For those who wish to draw more

A case in point November 14, 2007

Filed under: .India,Day 14 — India @ 10:17 pm
Tags: , , , , ,

case in point

Yesterday, when I posted that drawing of various strangers’ feet, Jerry Waese commented at Flickr, “next time do ears.” I replied that

The problem with ears is that they’re attached to people’s heads. I’d have to look at a bunch of strangers’ heads, and they’d think I was staring at them (which I would be), and they’d get freaked out / annoyed / hostile. . . .

Everybody wants to be anonymous on the subway.

Today, because of poor planning, I was stuck drawing feet again; and the train was pretty crowded, so I was drawing the woman directly in front of me. She didn’t notice for a while, because she was reading. But eventually she did, at a point when I was staring very intently at her shoes, and she began to fidget. Finally, at a stop where the train emptied out a bit, she got up and walked down the car. Not to get off, just to change seats.

I was not dressed like a scary person. I was wearing a black and white flowered dress, red clogs, black leather jacket, pink scarf, iPod. Doesn’t matter. People don’t like being drawn around here.


6 Responses to “A case in point”

  1. awittykitty Says:

    This is my favorite of your subway drawings so far. Very cool.

  2. cynthiacloskey Says:

    I suspect you were dressed too cool to be an inconspicuous observer/artist. You frightened her with your awesomeness.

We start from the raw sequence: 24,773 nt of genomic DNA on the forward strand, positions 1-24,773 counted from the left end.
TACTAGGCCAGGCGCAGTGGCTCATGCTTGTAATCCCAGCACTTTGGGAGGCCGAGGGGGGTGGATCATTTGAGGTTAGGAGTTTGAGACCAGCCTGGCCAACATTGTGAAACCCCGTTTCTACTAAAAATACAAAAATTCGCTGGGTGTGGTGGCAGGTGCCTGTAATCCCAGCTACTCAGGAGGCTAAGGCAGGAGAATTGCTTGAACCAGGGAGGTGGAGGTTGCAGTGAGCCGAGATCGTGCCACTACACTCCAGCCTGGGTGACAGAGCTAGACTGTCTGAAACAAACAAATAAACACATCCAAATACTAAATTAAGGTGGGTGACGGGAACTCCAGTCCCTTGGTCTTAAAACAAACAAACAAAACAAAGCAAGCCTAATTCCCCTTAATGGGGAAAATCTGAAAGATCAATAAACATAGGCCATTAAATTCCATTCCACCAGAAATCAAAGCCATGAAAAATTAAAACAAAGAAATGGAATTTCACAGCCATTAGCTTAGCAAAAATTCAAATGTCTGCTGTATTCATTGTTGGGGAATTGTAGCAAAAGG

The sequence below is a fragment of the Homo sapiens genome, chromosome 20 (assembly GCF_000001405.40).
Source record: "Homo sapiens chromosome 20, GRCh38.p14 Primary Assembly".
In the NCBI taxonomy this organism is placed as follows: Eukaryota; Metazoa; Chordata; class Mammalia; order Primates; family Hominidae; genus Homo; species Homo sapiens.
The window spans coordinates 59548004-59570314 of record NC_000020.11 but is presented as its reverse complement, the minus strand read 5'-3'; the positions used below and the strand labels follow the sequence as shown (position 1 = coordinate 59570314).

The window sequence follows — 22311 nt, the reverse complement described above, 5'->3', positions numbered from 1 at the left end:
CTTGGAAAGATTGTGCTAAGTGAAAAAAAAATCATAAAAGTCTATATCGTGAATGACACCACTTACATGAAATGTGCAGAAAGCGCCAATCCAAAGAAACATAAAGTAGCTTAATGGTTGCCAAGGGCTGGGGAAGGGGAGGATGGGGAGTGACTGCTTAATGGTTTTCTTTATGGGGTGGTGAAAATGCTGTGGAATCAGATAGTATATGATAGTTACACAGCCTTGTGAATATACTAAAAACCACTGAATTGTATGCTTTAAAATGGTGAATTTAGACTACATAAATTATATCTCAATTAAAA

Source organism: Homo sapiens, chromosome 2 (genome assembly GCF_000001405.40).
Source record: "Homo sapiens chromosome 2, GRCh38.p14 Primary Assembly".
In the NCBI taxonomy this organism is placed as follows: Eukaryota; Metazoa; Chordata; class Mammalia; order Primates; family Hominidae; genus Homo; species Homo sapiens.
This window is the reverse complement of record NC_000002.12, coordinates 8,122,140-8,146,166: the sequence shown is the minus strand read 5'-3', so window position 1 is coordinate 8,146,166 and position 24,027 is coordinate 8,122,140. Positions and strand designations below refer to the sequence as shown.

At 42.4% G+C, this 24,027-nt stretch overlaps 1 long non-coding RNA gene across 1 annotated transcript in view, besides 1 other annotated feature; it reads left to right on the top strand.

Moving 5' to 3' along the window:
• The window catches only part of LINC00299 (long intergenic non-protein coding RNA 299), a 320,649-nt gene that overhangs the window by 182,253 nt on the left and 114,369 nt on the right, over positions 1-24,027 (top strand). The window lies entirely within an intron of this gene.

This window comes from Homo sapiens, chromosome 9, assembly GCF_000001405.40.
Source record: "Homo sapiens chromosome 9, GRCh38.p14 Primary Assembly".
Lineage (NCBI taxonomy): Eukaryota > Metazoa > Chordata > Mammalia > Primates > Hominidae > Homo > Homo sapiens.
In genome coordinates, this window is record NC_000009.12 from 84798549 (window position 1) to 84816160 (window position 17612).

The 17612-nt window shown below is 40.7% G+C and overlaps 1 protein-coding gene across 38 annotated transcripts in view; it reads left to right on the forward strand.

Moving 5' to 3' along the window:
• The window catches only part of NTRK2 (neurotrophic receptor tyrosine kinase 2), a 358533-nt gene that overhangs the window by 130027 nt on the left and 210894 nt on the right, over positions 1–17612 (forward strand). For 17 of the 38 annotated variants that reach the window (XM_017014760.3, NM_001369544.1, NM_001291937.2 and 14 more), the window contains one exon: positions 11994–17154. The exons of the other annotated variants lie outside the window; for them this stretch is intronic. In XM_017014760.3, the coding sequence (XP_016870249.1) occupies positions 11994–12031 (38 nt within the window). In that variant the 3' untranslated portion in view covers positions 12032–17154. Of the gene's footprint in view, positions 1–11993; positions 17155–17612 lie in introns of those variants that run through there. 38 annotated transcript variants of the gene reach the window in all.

Also, lots of people really don’t like being drawn.

  3. seepi Says:

    I used to know an artist who drew kangaroos. She said they don’t like being stared at either.

  4. sionwyn Says:

    I love this one

  5. Elisabeth Says:

    I usually attack people from behind when I draw them. But even then it seem they can sense my staring, and they move away.

    I like this drawing a lot, btw.

  6. India Amos Says:

    I wasn’t trying to be inconspicuous—I mean, there was no hope of it, given where I was seated. But I thought it should be obvious that I wasn’t drawing her head, and who cares if someone draws your feet? She had on nice shiny black Danskos.

    Whatever. When she started squirming, I moved my attention to the stuff around her, and after she got up, I drew the grating underneath. Another person sat down immediately, but in the seat next to hers, so the angle was different and I couldn’t really make an exquisite corpse of the two. I don’t think he would have minded being drawn, though—he’d obviously seen me working, and seen her bolt, but he sat there anyway.

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